Bears Defense Will Be Tested Early In Season................
Bears' defense will be put to the test early in season
Marinelli's crew has task of containing stellar group of QBs, receiver
By Brad Biggs, Chicago Tribune reporter 5:27 p.m. CDT, September 4, 2011
The Falcons paid a huge ransom to move up 21 spots in the draft to select wide receiver Julio Jones in an effort to make their offense more dynamic.
Atlanta forked over two first-round picks, one second and two fourths to the Browns to pull off the deal, and the only thing that will be more stunning than the trade itself is if Jones, the former Alabama star, doesn't make an immediate impact playing across from All-Pro Roddy White with quarterback Matt Ryan.
The Bears get to find out first in Sunday's season opener at Soldier Field, and it's just the beginning for their secondary that will be challenged by some of the NFL's best receivers (and quarterbacks) in the first five weeks.
The schedule takes them to New Orleans in Week 2 and then the Bears return home to play the Packers. They'll see familiar Lions receiver Calvin Johnson in Week 5. Counting White, the Saints' Marques Colston and Packers' Greg Jennings, that's four 1,000-yard receivers in five weeks.
"Tough," cornerback Tim Jennings said when the early-season scheduled was read off. "Those couple teams are a real big test. If we get off to a fast start, we'll be in pretty good shape."
Six wide receivers and one tight end had 100-yard games against the defense last season. Four of them came in the first six games as the unit was settling in.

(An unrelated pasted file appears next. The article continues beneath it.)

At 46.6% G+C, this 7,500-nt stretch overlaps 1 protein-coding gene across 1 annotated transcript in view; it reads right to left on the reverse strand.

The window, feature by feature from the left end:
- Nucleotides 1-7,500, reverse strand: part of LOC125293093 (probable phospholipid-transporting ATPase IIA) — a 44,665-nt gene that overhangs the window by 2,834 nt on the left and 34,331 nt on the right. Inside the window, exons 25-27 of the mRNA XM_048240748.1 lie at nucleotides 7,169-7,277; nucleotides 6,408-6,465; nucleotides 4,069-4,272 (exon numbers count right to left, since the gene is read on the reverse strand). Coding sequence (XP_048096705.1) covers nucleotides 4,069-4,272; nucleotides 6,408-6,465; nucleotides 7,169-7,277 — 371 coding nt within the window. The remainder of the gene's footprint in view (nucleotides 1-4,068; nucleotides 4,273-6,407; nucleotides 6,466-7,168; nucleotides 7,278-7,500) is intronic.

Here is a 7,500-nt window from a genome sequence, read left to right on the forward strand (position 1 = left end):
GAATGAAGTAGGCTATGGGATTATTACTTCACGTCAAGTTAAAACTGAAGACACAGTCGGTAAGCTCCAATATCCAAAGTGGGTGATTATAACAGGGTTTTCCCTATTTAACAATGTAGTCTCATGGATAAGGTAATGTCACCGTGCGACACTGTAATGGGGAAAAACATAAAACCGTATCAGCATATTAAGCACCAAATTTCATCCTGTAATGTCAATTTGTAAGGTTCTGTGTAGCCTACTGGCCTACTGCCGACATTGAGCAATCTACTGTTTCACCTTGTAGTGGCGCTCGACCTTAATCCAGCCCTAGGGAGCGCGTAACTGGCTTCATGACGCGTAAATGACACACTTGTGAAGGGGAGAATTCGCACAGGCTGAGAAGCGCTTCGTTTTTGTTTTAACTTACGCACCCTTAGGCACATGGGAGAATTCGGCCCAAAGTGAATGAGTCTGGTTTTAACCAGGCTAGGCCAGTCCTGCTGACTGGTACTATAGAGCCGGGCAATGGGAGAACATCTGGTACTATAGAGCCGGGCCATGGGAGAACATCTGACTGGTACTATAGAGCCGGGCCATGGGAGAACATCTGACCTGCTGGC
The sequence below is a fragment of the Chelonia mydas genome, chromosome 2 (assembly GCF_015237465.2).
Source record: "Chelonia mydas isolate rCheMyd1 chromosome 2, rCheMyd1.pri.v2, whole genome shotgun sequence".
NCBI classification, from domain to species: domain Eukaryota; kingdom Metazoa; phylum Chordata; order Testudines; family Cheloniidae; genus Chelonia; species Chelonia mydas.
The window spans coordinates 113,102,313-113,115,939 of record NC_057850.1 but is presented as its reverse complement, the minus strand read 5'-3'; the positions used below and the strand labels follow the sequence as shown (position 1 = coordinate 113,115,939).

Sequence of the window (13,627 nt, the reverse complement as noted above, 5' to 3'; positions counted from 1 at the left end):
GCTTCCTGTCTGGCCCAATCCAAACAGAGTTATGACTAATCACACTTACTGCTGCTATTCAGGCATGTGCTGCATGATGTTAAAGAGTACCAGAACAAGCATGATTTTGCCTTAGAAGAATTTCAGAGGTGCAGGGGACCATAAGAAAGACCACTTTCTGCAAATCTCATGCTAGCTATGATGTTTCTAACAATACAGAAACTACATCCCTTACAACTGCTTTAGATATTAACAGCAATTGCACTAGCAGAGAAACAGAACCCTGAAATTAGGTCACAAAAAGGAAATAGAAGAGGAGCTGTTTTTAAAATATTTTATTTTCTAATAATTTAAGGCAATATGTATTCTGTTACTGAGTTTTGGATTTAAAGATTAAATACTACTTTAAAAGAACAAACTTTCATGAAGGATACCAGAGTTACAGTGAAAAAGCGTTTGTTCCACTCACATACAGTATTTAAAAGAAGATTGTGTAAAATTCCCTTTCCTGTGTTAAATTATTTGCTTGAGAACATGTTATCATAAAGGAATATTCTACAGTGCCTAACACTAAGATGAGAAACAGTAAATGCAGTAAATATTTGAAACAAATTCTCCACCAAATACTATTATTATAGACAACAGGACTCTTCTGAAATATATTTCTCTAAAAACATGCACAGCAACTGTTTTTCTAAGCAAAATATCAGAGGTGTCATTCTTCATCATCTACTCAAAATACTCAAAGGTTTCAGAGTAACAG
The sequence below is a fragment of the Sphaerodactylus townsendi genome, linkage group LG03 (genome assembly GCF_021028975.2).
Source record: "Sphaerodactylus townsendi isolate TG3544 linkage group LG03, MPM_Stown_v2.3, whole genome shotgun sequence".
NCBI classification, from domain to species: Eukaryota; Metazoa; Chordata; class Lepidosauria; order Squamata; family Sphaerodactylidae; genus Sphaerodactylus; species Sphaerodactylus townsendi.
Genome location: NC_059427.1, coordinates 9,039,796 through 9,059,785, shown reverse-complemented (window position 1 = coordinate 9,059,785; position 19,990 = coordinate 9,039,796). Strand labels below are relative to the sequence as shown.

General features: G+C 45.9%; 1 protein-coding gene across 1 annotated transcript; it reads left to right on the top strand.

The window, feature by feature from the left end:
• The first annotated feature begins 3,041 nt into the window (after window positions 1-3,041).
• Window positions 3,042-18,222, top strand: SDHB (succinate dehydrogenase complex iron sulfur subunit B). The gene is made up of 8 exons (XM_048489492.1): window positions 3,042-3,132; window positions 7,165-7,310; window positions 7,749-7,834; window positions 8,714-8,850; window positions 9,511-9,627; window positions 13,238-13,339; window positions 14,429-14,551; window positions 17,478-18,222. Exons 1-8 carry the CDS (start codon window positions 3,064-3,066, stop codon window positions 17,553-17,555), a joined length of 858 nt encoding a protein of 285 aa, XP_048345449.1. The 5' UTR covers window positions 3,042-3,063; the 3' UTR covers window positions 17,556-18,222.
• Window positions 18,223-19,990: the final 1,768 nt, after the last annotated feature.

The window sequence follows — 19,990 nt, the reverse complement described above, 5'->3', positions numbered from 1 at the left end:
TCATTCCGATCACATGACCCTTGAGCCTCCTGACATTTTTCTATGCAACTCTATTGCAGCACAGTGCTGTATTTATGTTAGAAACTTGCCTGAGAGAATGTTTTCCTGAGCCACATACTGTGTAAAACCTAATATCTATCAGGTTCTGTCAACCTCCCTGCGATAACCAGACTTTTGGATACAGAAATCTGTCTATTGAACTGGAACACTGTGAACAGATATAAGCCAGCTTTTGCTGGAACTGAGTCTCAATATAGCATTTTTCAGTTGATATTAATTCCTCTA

The Bears have tinkered with their secondary, agreeing to terms with safety Brandon Meriweather on a one-year contract. It will be difficult for him to take over a job right away, and right now Chris Harris is slated to be the strong safety with Major Wright, a third-round pick last season, replacing Danieal Manning in the lineup.
Jennings and Charles Tillman remain entrenched as the cornerback starters, with D.J. Moore ready to build off his first season as the nickel back when he had four interceptions and one sack.
"Big challenge for the defense," secondary coach Jon Hoke said. "We don't ever put anything on one person. We play team defense. That's the way we're built. That's why not everyone can play this defense. We always look at it as a challenge for the defense, not just one group."
Of course, the pass rush goes hand-in-hand with coverage. The Bears were somewhat inconsistent in the preseason and it becomes a matter of who can win one-on-one matchups while Julius Peppers is double-teamed and chipped whatever side he is on.
Depending on how these potent passing offenses use their personnel, the Bears could lean more on the nickel package with Moore, who played 49.3 percent of the snaps last season. They've been toying with moving Peppers inside in some nickel situations, and that's all about getting a mismatch.
"I'm probably a little more confident," Moore said. "I am a little more comfortable coming into the season because I haven't been fighting for the position. I know it a little better than I did before too."
Defensive coordinator Rod Marinelli said the Bears have expanded their nickel package. What specific wrinkles are new remains to be seen, but it could mean more shifting of the linemen. Like Hoke, he didn't pin limiting the big receivers on the secondary. He preached tackling to limit the big play, and the defense surrendered only seven completions longer than 30 yards last season.
"For us it's our system and our front, and it's got to drive it for us," Marinelli said. "We've just got to be on the details."
It's going to be a chore every week.
"There ain't too many teams that have sorry quarterbacks and receivers anymore," Moore said.
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